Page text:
For instance, she points out (p 14) that the statement “women are Gods, women are life breath” is not found in the Devi Mahatmya. The point she seems to miss is that the Devi Mahatmya does say all women in the world are aspects of the Goddess. 2 And what about the declaration in the Kularnava Tantra, 3 that all women are born into the clan of the Goddess? Also, in her reading of the Kularnava Tantra, she contradicts herself on an important point. In one part of her book (page 51), she says that the Kularnava Tantra doesn’t speak of women gurus, then in another part (page 166), she acknowledges that actually, yes, it does.

Biernacki’s study is an important book for anyone interested in what tantric goddess worship has to do with the social status of women. Yet readers will be well-advised to remember that the book is, after all, a review – a substantial, thoughtful and intelligent review – of various Indian works. Reading a book like this is no substitute for reading the shakta literature itself; just as reading Ferment’s review of Biernacki is no substitute for reading Biernacki herself...

1 Biernacki describes her project as feminist on page 26.
2Jagadiswarananda, Swami (ed, trans); Devi Mahatmyam [Sanskrit and English]; Sri Ramakrishna Math, Madras, 1953; chapter 11 verse 6. Compare Woodroffe, J.; Hymns to the Goddess; Ganesh and Company, Madras, 1973; p 107. Coburn, Thomas; Devi Mahatmyathe Crystallization of the Goddess Tradition; Motilal Banarsidass, Delhi, 1984; p 299.
3 Vidyaratna, T. (ed); Kularnava Tantra [Sanskrit]; Motilal Banarsidass, Delhi, 1975; chapter 11 verse 64.

Review first published February 2008 in the journal Ferment
Revised for the Web July 2008.
Article © Colin Robinson 2008
Artwork © Colin Robinson 1999, 2007

Feedback about this review

July 26, 08
Re: <Arawn's_Grove> Feminist historian on tantric goddess worship
Colin that was a brilliant article....
I loved it....
You do your research so well and you present the 2 sides clearly...
BB Shé
"Isn't it strange? The same people who laugh at gypsy fortune tellers take economists seriously.!!" – Cincinnati Enquirer
Dr. S. D'Montford
Editor "Spellcraft Magazine"

July 27, 08
Hi She.
Glad you like the article. May I quote you?

July 28, 08
I also liked your analogy at the end where you remind us that reading a review on The Tantras is like reading the article in the magazine on the review... It reminded me of pictures with in pictures receding into the distance... You show how this can cloud perspective... succinct and brilliant.. and a great reminder to us all about going back to the source....
I just think that you are brilliant... you deserve far more recognition than you receive.

July 28, 08
Many thanks, She.
I like what you said about the sources.. Whatever brilliance you detect in me is probably reflected light from the writings I've had the privilege of studying – both the original texts, and recent writers like Biernacki.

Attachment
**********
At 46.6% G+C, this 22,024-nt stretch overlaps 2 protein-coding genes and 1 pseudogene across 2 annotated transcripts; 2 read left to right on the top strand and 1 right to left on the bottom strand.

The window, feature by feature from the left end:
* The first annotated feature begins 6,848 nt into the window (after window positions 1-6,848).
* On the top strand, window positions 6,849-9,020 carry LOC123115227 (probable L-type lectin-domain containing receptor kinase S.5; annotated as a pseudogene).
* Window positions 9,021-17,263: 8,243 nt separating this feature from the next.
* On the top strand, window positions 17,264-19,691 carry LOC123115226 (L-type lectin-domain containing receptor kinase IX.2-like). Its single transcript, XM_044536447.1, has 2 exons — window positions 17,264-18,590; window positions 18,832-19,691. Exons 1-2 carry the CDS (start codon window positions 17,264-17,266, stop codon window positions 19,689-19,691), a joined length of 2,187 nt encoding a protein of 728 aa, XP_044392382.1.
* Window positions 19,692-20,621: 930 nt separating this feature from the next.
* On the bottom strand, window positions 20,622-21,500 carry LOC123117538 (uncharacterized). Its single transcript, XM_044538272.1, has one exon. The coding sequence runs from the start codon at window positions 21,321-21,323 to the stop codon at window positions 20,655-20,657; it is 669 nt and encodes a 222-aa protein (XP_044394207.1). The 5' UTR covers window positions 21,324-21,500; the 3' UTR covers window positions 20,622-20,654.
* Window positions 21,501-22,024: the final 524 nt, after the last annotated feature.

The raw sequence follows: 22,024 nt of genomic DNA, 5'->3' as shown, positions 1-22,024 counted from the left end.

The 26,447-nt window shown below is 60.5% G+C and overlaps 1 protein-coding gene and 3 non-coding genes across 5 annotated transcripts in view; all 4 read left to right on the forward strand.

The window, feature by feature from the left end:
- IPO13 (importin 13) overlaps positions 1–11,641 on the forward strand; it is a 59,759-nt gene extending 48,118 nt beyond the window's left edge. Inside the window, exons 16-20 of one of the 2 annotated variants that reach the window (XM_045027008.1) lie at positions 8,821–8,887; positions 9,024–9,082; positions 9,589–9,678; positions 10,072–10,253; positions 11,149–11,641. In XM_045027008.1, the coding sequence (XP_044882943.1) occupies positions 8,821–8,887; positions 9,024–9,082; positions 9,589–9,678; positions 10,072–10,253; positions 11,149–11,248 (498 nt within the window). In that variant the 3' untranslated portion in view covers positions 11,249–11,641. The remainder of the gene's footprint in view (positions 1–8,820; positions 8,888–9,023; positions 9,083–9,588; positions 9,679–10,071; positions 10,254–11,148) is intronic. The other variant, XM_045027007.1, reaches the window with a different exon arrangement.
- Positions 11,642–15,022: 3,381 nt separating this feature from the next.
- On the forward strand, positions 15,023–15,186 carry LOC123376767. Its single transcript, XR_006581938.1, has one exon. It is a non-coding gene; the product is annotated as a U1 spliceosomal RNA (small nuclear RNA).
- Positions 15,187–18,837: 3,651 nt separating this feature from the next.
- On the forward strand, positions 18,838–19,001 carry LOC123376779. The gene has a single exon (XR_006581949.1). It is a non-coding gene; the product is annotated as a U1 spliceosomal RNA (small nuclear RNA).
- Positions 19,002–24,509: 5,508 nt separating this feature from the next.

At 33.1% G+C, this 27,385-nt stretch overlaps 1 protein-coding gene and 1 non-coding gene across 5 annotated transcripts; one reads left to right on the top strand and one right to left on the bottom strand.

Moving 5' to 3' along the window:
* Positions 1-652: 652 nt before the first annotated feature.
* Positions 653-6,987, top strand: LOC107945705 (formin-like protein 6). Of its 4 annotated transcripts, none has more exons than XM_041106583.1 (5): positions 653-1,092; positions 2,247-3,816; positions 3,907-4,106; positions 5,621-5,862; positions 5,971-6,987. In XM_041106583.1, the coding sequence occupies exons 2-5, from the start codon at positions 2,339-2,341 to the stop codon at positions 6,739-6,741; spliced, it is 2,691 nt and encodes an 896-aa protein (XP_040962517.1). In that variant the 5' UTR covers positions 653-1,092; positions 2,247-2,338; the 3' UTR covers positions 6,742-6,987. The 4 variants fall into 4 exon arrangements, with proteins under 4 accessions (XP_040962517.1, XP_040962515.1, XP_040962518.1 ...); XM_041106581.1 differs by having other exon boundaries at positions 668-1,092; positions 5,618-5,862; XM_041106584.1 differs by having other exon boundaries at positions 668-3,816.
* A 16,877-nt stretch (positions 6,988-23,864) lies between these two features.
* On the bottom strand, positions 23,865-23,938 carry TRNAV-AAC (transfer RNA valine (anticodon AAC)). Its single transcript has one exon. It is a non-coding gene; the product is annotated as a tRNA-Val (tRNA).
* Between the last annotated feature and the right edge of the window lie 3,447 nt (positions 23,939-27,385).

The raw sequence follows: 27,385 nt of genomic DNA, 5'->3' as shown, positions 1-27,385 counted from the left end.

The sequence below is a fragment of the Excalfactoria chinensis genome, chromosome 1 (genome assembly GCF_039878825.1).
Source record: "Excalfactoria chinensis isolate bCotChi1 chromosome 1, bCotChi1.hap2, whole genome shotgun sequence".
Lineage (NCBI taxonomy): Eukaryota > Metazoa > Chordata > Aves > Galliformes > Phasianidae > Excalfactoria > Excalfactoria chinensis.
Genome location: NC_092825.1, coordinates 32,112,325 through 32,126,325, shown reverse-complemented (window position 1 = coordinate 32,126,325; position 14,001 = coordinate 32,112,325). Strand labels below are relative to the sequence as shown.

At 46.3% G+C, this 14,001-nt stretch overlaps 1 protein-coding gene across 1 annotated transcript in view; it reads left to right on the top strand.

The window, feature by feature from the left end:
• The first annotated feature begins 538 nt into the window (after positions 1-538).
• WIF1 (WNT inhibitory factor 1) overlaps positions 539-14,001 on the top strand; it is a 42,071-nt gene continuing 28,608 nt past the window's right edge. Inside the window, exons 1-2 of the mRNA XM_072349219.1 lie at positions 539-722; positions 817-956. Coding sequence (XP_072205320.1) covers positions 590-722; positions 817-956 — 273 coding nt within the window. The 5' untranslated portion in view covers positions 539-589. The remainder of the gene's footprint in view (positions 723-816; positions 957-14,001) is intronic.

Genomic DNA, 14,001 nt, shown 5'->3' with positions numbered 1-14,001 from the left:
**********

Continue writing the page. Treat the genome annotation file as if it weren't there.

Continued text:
Om Shantih


July 28, 08
Re:Feminist historian on tantric shakta sadhana
Thank you Colin, for a most interesting post and links. I love to hear people's thoughts and experiences about Ma Kali and how She integrates into our lives. She is fearsome and at the same time very close to my heart.
Jai Kali Ma!
Kumari (M J Fisher)


July 28, 08
Re: [Kali_Ma] Feminist historian on tantric kali sadhana
Howdy Colin. That was a informative review. Loriliai's book seems like a worthwhile read, but i was more interested in the Tantric texts you mentioned. It is a good 'to read' list if they are available. I finally had a good look at the ferment website the other day and saw the photos. Funny thing is people never look like you would imagine them to, which is probably a good thing. It's actually quite well set up and generally good for a gander. Cheers, Blessed Be and Om Kali-ma.
Shane Gray

July 31, 08
Howdy Shane. I wonder how you imagined we'd look?

Regarding availability of the Tantric texts mentioned in my review... An easy one to get hold of is the Devi Mahatmyam. You can get an inexpensive copy of Jagadiswarananda's translation (which is quite literal and reliable) through the Vedanta Book Agency in Sydney. Their address is PO Box 817, Strathfield NSW 2135 or you can phone them on 02 9745 4320.

Woodroffe's book Hymns to the Goddess is obtainable as a paperback through Amazon at http://www.amazon.com/Hymns-Goddess-Hymn-Kali-Woodroffe/dp/8185988161

The Kularnava Tantra is a slightly trickier question. There is a Motilal Banarsidass edition by Avalon, Pandit and Vidyaratna, which does not provide the full text in English. What it does contain is

  • an abridged English translation by M.P.Pandit,
  • a short discussion of the text by Woodroffe,
  • the complete text in Sanskrit
You can get it thru Amazon at http://www.amazon.com/Kularnava-Tantra-Arthur-Avalon/dp/8120809734/dp/8185988161

An apparently complete English translation of the Kularnava Tantra (with accompanying Sanskrit text) has been made by Ram Kumar Rai and published by Prachya Prakashan of Varanasi. Haven't actually read this one myself, so cannot comment on how satisfactory the translation is. The following website provides information and a means to buy a copy http://www.exoticindiaart.com/book/details/IDI580/

I don't think many of the other tantras mentioned by Biernacki are available in English. Except the comparatively short Yoni Tantra, of which there is a translation on the web at http://www.religiousworlds.com/mandalam/ftp/yoni.pdf

May the Goddess bless your path,
Om Shantih